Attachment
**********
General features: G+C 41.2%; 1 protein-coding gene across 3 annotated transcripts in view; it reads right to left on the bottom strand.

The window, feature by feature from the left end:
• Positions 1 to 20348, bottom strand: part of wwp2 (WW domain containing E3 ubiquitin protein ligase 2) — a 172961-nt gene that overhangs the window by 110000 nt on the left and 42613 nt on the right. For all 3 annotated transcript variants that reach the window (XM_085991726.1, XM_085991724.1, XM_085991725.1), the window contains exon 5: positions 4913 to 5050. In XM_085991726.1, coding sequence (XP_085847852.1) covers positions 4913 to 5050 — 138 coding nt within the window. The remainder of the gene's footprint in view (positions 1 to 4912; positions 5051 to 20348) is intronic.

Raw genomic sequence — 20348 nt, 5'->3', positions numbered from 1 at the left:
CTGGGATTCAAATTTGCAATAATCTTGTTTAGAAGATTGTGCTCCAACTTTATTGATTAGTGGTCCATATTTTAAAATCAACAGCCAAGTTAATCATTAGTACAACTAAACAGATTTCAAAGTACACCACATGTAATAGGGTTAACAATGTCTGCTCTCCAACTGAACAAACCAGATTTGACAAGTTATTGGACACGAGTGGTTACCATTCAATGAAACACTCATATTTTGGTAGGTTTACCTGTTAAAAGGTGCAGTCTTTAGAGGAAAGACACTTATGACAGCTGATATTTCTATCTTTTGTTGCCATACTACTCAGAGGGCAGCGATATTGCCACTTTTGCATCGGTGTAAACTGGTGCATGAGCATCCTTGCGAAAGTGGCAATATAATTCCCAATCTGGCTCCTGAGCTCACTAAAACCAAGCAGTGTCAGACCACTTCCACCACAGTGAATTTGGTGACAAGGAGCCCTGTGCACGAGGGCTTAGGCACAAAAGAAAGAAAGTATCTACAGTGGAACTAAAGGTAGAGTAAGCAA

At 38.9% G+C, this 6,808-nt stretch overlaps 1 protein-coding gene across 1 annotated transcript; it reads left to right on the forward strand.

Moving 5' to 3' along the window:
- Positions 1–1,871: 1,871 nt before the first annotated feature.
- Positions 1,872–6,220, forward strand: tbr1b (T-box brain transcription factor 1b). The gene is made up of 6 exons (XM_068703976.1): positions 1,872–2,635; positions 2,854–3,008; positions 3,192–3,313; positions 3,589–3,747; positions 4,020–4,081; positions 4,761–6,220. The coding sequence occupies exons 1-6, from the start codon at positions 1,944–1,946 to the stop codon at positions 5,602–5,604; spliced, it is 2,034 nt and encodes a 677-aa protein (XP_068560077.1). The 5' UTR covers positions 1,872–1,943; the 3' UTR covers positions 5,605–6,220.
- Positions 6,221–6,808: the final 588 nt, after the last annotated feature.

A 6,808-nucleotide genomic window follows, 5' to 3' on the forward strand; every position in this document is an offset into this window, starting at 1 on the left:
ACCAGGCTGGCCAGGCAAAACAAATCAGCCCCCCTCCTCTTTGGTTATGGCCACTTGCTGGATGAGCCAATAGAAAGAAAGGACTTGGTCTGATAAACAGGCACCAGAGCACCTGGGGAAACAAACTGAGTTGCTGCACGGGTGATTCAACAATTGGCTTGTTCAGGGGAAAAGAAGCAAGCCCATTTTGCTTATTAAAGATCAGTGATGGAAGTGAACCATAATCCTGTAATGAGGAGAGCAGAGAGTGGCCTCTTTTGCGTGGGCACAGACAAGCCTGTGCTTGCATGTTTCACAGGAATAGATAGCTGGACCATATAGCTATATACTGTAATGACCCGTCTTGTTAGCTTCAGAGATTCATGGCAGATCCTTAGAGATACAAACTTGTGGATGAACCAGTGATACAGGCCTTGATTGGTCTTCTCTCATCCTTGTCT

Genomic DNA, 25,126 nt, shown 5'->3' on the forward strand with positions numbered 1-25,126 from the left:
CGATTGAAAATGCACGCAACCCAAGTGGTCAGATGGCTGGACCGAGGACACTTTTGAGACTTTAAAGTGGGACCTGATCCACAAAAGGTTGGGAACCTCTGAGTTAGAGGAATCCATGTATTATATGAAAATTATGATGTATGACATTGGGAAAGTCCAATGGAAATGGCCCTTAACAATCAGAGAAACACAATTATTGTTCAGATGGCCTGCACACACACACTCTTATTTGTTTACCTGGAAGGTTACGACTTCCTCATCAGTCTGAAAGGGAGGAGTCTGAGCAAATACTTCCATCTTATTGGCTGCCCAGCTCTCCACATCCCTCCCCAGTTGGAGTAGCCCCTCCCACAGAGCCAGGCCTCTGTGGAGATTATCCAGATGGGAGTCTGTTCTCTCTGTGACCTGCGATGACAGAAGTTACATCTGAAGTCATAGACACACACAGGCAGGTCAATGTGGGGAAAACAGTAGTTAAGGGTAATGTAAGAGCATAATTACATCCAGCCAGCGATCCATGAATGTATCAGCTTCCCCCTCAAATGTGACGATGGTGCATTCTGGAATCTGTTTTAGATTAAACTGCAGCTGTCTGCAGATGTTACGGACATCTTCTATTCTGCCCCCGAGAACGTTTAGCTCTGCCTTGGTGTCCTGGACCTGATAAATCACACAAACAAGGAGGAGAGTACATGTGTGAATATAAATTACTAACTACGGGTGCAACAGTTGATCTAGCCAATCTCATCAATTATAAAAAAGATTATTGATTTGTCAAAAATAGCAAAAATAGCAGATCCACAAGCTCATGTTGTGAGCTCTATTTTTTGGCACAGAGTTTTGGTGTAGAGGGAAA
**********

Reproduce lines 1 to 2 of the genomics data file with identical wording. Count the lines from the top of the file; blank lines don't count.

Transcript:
General features: G+C 41.2%; 1 protein-coding gene across 3 annotated transcripts in view; it reads right to left on the bottom strand.

The window, feature by feature from the left end: